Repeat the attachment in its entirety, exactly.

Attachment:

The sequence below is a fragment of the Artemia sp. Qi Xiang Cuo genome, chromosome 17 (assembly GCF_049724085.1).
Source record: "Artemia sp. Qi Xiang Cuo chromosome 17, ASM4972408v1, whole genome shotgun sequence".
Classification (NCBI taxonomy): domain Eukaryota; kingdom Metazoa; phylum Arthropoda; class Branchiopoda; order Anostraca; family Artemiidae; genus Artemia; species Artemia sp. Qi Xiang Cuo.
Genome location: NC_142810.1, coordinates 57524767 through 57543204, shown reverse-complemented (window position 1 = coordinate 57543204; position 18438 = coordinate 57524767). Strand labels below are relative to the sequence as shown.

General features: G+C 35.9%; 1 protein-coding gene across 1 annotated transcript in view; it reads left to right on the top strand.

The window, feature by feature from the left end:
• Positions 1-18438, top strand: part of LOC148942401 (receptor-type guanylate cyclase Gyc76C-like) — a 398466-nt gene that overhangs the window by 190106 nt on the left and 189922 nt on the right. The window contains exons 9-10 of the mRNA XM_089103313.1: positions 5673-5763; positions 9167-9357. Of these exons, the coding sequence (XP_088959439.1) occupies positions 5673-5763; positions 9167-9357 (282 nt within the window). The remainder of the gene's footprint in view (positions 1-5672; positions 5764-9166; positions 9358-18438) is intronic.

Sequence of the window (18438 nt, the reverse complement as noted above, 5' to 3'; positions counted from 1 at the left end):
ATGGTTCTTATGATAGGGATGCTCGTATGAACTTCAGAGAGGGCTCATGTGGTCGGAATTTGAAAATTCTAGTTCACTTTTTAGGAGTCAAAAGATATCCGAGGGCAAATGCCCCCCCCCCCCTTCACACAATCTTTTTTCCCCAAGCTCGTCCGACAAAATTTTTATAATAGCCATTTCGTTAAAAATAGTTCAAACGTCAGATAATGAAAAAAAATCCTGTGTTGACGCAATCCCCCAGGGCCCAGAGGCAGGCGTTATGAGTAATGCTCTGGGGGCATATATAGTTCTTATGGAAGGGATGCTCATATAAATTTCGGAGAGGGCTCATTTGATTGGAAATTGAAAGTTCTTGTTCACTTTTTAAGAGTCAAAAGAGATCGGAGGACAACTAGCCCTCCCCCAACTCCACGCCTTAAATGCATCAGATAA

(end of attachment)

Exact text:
The sequence below is a fragment of the Artemia sp. Qi Xiang Cuo genome, chromosome 17 (assembly GCF_049724085.1).
Source record: "Artemia sp. Qi Xiang Cuo chromosome 17, ASM4972408v1, whole genome shotgun sequence".
Classification (NCBI taxonomy): domain Eukaryota; kingdom Metazoa; phylum Arthropoda; class Branchiopoda; order Anostraca; family Artemiidae; genus Artemia; species Artemia sp. Qi Xiang Cuo.
Genome location: NC_142810.1, coordinates 57524767 through 57543204, shown reverse-complemented (window position 1 = coordinate 57543204; position 18438 = coordinate 57524767). Strand labels below are relative to the sequence as shown.

General features: G+C 35.9%; 1 protein-coding gene across 1 annotated transcript in view; it reads left to right on the top strand.

The window, feature by feature from the left end:
• Positions 1-18438, top strand: part of LOC148942401 (receptor-type guanylate cyclase Gyc76C-like) — a 398466-nt gene that overhangs the window by 190106 nt on the left and 189922 nt on the right. The window contains exons 9-10 of the mRNA XM_089103313.1: positions 5673-5763; positions 9167-9357. Of these exons, the coding sequence (XP_088959439.1) occupies positions 5673-5763; positions 9167-9357 (282 nt within the window). The remainder of the gene's footprint in view (positions 1-5672; positions 5764-9166; positions 9358-18438) is intronic.

Sequence of the window (18438 nt, the reverse complement as noted above, 5' to 3'; positions counted from 1 at the left end):
ATGGTTCTTATGATAGGGATGCTCGTATGAACTTCAGAGAGGGCTCATGTGGTCGGAATTTGAAAATTCTAGTTCACTTTTTAGGAGTCAAAAGATATCCGAGGGCAAATGCCCCCCCCCCCCTTCACACAATCTTTTTTCCCCAAGCTCGTCCGACAAAATTTTTATAATAGCCATTTCGTTAAAAATAGTTCAAACGTCAGATAATGAAAAAAAATCCTGTGTTGACGCAATCCCCCAGGGCCCAGAGGCAGGCGTTATGAGTAATGCTCTGGGGGCATATATAGTTCTTATGGAAGGGATGCTCATATAAATTTCGGAGAGGGCTCATTTGATTGGAAATTGAAAGTTCTTGTTCACTTTTTAAGAGTCAAAAGAGATCGGAGGACAACTAGCCCTCCCCCAACTCCACGCCTTAAATGCATCAGATAA